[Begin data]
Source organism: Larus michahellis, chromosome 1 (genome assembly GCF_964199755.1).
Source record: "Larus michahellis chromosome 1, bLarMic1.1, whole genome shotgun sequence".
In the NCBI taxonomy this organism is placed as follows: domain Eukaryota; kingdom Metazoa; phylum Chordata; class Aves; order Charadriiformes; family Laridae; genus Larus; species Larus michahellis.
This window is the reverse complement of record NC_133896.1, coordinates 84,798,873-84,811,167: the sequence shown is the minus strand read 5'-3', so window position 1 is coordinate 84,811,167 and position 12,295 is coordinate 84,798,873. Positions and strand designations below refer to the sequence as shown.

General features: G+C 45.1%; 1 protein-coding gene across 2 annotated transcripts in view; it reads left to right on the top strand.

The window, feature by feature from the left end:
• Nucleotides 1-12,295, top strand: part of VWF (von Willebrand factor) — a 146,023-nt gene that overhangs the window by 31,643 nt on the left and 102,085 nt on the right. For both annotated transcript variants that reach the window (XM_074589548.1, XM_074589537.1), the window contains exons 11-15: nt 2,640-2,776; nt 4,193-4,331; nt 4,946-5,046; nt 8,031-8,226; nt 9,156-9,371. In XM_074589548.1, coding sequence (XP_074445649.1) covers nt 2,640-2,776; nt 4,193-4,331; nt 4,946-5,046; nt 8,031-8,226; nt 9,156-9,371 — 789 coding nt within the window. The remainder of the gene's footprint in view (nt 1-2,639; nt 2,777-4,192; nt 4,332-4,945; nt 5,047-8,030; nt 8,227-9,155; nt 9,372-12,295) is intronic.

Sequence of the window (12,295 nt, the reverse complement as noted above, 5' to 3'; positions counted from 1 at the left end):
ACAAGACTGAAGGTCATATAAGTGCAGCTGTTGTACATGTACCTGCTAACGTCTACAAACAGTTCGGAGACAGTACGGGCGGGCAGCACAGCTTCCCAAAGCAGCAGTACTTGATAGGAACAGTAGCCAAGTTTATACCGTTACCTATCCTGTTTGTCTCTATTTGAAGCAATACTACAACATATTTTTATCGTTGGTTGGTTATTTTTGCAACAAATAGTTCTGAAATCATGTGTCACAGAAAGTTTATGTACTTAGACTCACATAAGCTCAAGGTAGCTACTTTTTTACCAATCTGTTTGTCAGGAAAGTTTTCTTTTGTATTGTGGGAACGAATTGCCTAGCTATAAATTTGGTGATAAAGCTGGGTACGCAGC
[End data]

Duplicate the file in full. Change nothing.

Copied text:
Source organism: Larus michahellis, chromosome 1 (genome assembly GCF_964199755.1).
Source record: "Larus michahellis chromosome 1, bLarMic1.1, whole genome shotgun sequence".
In the NCBI taxonomy this organism is placed as follows: domain Eukaryota; kingdom Metazoa; phylum Chordata; class Aves; order Charadriiformes; family Laridae; genus Larus; species Larus michahellis.
This window is the reverse complement of record NC_133896.1, coordinates 84,798,873-84,811,167: the sequence shown is the minus strand read 5'-3', so window position 1 is coordinate 84,811,167 and position 12,295 is coordinate 84,798,873. Positions and strand designations below refer to the sequence as shown.

General features: G+C 45.1%; 1 protein-coding gene across 2 annotated transcripts in view; it reads left to right on the top strand.

The window, feature by feature from the left end:
• Nucleotides 1-12,295, top strand: part of VWF (von Willebrand factor) — a 146,023-nt gene that overhangs the window by 31,643 nt on the left and 102,085 nt on the right. For both annotated transcript variants that reach the window (XM_074589548.1, XM_074589537.1), the window contains exons 11-15: nt 2,640-2,776; nt 4,193-4,331; nt 4,946-5,046; nt 8,031-8,226; nt 9,156-9,371. In XM_074589548.1, coding sequence (XP_074445649.1) covers nt 2,640-2,776; nt 4,193-4,331; nt 4,946-5,046; nt 8,031-8,226; nt 9,156-9,371 — 789 coding nt within the window. The remainder of the gene's footprint in view (nt 1-2,639; nt 2,777-4,192; nt 4,332-4,945; nt 5,047-8,030; nt 8,227-9,155; nt 9,372-12,295) is intronic.

Sequence of the window (12,295 nt, the reverse complement as noted above, 5' to 3'; positions counted from 1 at the left end):
ACAAGACTGAAGGTCATATAAGTGCAGCTGTTGTACATGTACCTGCTAACGTCTACAAACAGTTCGGAGACAGTACGGGCGGGCAGCACAGCTTCCCAAAGCAGCAGTACTTGATAGGAACAGTAGCCAAGTTTATACCGTTACCTATCCTGTTTGTCTCTATTTGAAGCAATACTACAACATATTTTTATCGTTGGTTGGTTATTTTTGCAACAAATAGTTCTGAAATCATGTGTCACAGAAAGTTTATGTACTTAGACTCACATAAGCTCAAGGTAGCTACTTTTTTACCAATCTGTTTGTCAGGAAAGTTTTCTTTTGTATTGTGGGAACGAATTGCCTAGCTATAAATTTGGTGATAAAGCTGGGTACGCAGC